In a victory speech that was a tour de force of oratory, invoking the American dream and a vision of the United States beyond its current difficulties, US president Barack Obama told cheering supporters in Chicago: “The best is yet to come”.
Opening by referring to the two centuries of the founding principles and practices of American democracy, Obama not only pledged to pursue a path of bipartisanship but also called on his country to do so, and also paid tribute to all who had stood with him: “you lifted me up…I have listened to you, I have learnt from you, you made me a better president”.
Obama dwelt on the meaning of politics, contrasting his vision of its importance to the view that political campaigns “can be small, even silly”, a contest of egos or among special interests.
He said that democracy in a nation of 300 million people could be noisy, messy and complicated as there were clashes among deeply held beliefs. This could stir passions and controversies, and that should not change after tonight, Obama said, pointing his audience to the people “in distant countries” who were risking their lives for just such democratic rights.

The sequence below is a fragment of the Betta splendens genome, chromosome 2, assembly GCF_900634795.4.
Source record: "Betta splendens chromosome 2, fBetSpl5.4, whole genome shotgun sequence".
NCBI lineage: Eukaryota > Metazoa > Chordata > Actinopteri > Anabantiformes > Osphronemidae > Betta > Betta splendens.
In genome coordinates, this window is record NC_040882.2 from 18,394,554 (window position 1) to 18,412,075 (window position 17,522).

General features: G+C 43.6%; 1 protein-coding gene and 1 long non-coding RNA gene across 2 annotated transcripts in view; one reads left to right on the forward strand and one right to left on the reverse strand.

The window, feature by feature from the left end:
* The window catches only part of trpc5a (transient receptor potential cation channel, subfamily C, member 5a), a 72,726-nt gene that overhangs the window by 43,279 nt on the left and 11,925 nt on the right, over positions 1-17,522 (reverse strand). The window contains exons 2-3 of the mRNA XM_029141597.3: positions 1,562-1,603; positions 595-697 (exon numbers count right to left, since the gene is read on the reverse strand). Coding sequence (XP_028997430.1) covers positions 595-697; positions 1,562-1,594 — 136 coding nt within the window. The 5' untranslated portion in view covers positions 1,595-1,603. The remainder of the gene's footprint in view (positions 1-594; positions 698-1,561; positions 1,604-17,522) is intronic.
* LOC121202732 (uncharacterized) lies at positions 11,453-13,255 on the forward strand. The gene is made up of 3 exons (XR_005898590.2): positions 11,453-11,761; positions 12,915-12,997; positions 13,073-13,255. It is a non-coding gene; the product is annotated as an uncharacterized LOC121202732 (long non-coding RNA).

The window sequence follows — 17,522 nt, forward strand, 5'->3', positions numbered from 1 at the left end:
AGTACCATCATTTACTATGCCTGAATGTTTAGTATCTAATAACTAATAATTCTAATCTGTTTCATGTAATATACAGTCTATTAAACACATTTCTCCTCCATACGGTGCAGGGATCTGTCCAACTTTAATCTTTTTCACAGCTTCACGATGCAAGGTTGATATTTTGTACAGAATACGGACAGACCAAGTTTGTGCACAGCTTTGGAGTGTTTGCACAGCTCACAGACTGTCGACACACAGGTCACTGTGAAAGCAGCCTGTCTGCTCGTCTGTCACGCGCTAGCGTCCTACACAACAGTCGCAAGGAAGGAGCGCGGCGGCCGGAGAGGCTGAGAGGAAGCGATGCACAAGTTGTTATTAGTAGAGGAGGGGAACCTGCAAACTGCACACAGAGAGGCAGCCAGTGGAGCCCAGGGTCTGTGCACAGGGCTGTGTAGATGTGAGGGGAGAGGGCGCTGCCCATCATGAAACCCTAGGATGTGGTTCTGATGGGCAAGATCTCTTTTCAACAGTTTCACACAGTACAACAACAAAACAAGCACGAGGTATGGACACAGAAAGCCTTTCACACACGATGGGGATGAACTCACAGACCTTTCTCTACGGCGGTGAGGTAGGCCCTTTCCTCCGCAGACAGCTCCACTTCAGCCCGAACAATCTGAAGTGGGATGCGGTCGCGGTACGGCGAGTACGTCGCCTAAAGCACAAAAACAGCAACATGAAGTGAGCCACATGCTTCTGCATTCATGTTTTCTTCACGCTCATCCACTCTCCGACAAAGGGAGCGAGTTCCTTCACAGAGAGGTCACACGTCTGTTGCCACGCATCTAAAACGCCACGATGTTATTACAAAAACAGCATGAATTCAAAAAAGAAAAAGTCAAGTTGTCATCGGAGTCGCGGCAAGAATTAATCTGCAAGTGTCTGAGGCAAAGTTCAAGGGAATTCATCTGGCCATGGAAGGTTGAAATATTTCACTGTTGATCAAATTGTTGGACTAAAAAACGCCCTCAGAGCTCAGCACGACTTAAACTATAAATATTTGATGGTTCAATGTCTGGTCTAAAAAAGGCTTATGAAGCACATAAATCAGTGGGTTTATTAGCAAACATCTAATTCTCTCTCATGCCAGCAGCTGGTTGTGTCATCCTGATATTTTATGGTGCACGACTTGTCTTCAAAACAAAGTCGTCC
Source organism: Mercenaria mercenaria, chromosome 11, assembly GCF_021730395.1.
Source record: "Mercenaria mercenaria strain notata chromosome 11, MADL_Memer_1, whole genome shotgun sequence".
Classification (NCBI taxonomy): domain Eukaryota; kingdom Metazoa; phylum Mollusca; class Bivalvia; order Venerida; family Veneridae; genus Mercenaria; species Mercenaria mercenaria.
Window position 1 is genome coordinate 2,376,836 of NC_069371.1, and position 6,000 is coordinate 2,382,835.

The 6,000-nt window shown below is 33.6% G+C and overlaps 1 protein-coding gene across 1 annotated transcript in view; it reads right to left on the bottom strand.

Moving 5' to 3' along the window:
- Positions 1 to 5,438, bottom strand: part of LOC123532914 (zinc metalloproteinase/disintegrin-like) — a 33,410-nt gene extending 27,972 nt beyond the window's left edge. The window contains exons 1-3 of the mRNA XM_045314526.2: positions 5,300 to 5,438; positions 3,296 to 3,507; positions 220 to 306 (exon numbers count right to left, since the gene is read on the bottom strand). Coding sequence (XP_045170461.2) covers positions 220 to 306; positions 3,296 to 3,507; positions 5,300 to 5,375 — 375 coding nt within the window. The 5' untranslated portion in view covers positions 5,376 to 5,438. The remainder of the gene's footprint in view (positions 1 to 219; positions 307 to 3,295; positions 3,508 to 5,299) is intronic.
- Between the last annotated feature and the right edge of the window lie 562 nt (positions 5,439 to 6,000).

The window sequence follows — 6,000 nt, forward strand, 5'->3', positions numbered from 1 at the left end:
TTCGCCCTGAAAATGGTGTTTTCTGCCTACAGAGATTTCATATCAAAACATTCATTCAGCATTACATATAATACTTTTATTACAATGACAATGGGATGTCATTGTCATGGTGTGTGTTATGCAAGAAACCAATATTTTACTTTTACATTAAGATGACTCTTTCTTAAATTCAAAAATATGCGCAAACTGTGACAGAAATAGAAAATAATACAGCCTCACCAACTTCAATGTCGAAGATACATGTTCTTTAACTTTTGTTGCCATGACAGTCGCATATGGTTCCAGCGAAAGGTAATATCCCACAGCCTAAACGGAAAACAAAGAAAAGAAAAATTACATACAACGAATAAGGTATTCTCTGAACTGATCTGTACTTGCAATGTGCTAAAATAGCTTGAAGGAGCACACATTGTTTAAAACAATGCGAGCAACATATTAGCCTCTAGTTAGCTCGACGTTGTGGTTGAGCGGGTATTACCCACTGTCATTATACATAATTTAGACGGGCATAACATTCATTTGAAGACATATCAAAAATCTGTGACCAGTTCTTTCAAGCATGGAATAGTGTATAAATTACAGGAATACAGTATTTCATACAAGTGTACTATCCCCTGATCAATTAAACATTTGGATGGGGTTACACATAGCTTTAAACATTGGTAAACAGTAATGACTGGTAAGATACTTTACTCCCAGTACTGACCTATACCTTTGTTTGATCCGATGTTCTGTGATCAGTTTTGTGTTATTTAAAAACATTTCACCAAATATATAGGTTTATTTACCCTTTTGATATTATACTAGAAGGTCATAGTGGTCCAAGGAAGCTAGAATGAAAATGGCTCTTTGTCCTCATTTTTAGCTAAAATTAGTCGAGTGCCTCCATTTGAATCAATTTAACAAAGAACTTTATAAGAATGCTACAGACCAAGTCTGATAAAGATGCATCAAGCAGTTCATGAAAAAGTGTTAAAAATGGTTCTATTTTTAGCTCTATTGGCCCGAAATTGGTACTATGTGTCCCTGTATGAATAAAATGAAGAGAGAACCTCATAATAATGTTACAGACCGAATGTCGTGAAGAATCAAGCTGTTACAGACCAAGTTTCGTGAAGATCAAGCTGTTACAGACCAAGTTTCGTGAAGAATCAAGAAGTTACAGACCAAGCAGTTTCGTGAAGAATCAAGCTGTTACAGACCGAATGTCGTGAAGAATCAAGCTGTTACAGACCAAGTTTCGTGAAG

Invoking the theme of hope, referencing not only his 2012 campaign but his victorious path in the previous presidential election, Obama spoke of a vision of universal access to education, a deficit brought under control, and noted that the economy was recovering and that a decade of war was ending.
Obama said that people had voted for action, not words, but at the same time – in an apparent reference to the well-known clarion call by John F Kennedy – said that the duty of the citizen did not end with voting.
What made America exceptional was the bonds that held together the most diverse nation on earth, Obama said.
Returning again to the theme of hope, he said that he had never been more hopeful, and spoke of hope not as blind optimism or idealism, but as “that stubborn thing within” that keeps people endeavouring.
And again pledging bipartisanship and paying tribute to the possibilities of America’s people, Obama said, “we are not as divided as our politics suggest”.